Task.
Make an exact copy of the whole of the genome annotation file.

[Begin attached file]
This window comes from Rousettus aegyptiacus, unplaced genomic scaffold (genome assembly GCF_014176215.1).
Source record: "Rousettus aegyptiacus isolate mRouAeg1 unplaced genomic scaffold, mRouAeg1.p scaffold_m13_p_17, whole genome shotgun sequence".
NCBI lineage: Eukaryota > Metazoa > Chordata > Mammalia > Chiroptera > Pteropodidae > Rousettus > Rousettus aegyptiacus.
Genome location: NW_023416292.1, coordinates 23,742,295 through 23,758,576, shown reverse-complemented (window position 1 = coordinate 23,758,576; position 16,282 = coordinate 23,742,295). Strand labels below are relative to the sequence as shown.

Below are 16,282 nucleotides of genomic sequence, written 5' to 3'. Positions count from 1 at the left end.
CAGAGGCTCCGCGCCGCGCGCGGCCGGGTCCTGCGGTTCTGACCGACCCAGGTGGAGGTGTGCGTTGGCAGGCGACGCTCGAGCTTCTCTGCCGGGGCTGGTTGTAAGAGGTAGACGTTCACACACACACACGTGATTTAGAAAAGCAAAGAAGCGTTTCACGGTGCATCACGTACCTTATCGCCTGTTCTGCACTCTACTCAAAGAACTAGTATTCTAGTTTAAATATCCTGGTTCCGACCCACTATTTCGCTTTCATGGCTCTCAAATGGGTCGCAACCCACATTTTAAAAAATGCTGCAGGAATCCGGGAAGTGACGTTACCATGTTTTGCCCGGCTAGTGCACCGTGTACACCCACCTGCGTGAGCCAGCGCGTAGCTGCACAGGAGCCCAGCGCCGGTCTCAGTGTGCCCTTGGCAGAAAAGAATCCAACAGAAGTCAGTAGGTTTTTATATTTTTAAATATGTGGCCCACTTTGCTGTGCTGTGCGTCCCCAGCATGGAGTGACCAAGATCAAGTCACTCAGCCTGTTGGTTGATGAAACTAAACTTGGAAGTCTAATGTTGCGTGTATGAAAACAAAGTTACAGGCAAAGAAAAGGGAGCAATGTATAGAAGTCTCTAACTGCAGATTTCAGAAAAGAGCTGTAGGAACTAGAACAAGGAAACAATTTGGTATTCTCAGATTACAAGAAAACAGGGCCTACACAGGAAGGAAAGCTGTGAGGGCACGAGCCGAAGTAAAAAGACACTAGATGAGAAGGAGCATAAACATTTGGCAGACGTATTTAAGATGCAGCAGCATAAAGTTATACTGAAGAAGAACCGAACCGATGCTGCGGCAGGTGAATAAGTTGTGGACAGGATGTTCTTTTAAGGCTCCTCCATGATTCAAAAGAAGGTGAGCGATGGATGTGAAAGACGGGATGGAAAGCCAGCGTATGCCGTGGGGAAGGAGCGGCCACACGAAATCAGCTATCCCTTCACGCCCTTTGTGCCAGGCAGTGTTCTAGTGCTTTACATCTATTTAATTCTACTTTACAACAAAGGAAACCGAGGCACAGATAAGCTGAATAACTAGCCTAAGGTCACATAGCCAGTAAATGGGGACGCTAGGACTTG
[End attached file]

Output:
This window comes from Rousettus aegyptiacus, unplaced genomic scaffold (genome assembly GCF_014176215.1).
Source record: "Rousettus aegyptiacus isolate mRouAeg1 unplaced genomic scaffold, mRouAeg1.p scaffold_m13_p_17, whole genome shotgun sequence".
NCBI lineage: Eukaryota > Metazoa > Chordata > Mammalia > Chiroptera > Pteropodidae > Rousettus > Rousettus aegyptiacus.
Genome location: NW_023416292.1, coordinates 23,742,295 through 23,758,576, shown reverse-complemented (window position 1 = coordinate 23,758,576; position 16,282 = coordinate 23,742,295). Strand labels below are relative to the sequence as shown.

Below are 16,282 nucleotides of genomic sequence, written 5' to 3'. Positions count from 1 at the left end.
CAGAGGCTCCGCGCCGCGCGCGGCCGGGTCCTGCGGTTCTGACCGACCCAGGTGGAGGTGTGCGTTGGCAGGCGACGCTCGAGCTTCTCTGCCGGGGCTGGTTGTAAGAGGTAGACGTTCACACACACACACGTGATTTAGAAAAGCAAAGAAGCGTTTCACGGTGCATCACGTACCTTATCGCCTGTTCTGCACTCTACTCAAAGAACTAGTATTCTAGTTTAAATATCCTGGTTCCGACCCACTATTTCGCTTTCATGGCTCTCAAATGGGTCGCAACCCACATTTTAAAAAATGCTGCAGGAATCCGGGAAGTGACGTTACCATGTTTTGCCCGGCTAGTGCACCGTGTACACCCACCTGCGTGAGCCAGCGCGTAGCTGCACAGGAGCCCAGCGCCGGTCTCAGTGTGCCCTTGGCAGAAAAGAATCCAACAGAAGTCAGTAGGTTTTTATATTTTTAAATATGTGGCCCACTTTGCTGTGCTGTGCGTCCCCAGCATGGAGTGACCAAGATCAAGTCACTCAGCCTGTTGGTTGATGAAACTAAACTTGGAAGTCTAATGTTGCGTGTATGAAAACAAAGTTACAGGCAAAGAAAAGGGAGCAATGTATAGAAGTCTCTAACTGCAGATTTCAGAAAAGAGCTGTAGGAACTAGAACAAGGAAACAATTTGGTATTCTCAGATTACAAGAAAACAGGGCCTACACAGGAAGGAAAGCTGTGAGGGCACGAGCCGAAGTAAAAAGACACTAGATGAGAAGGAGCATAAACATTTGGCAGACGTATTTAAGATGCAGCAGCATAAAGTTATACTGAAGAAGAACCGAACCGATGCTGCGGCAGGTGAATAAGTTGTGGACAGGATGTTCTTTTAAGGCTCCTCCATGATTCAAAAGAAGGTGAGCGATGGATGTGAAAGACGGGATGGAAAGCCAGCGTATGCCGTGGGGAAGGAGCGGCCACACGAAATCAGCTATCCCTTCACGCCCTTTGTGCCAGGCAGTGTTCTAGTGCTTTACATCTATTTAATTCTACTTTACAACAAAGGAAACCGAGGCACAGATAAGCTGAATAACTAGCCTAAGGTCACATAGCCAGTAAATGGGGACGCTAGGACTTG